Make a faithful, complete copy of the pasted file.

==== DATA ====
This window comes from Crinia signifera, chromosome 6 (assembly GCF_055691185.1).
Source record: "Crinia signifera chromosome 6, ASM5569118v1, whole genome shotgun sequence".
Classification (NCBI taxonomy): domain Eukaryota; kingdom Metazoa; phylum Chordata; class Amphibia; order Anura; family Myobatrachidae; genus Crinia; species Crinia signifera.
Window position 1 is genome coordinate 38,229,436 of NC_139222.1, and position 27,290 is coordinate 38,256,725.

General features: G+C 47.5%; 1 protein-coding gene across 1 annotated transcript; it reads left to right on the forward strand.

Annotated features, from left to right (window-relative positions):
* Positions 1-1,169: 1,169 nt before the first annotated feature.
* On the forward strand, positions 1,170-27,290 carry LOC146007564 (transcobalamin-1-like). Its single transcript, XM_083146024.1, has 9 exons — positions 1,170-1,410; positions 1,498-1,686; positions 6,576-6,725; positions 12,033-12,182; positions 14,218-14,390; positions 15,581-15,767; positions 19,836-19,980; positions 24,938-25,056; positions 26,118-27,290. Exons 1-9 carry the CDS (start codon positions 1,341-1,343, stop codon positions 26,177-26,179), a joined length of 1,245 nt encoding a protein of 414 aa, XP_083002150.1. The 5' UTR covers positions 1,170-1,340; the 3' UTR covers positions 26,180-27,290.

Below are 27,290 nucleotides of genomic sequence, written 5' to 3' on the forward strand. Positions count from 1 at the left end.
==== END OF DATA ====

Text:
This window comes from Crinia signifera, chromosome 6 (assembly GCF_055691185.1).
Source record: "Crinia signifera chromosome 6, ASM5569118v1, whole genome shotgun sequence".
Classification (NCBI taxonomy): domain Eukaryota; kingdom Metazoa; phylum Chordata; class Amphibia; order Anura; family Myobatrachidae; genus Crinia; species Crinia signifera.
Window position 1 is genome coordinate 38,229,436 of NC_139222.1, and position 27,290 is coordinate 38,256,725.

General features: G+C 47.5%; 1 protein-coding gene across 1 annotated transcript; it reads left to right on the forward strand.

Annotated features, from left to right (window-relative positions):
* Positions 1-1,169: 1,169 nt before the first annotated feature.
* On the forward strand, positions 1,170-27,290 carry LOC146007564 (transcobalamin-1-like). Its single transcript, XM_083146024.1, has 9 exons — positions 1,170-1,410; positions 1,498-1,686; positions 6,576-6,725; positions 12,033-12,182; positions 14,218-14,390; positions 15,581-15,767; positions 19,836-19,980; positions 24,938-25,056; positions 26,118-27,290. Exons 1-9 carry the CDS (start codon positions 1,341-1,343, stop codon positions 26,177-26,179), a joined length of 1,245 nt encoding a protein of 414 aa, XP_083002150.1. The 5' UTR covers positions 1,170-1,340; the 3' UTR covers positions 26,180-27,290.

Below are 27,290 nucleotides of genomic sequence, written 5' to 3' on the forward strand. Positions count from 1 at the left end.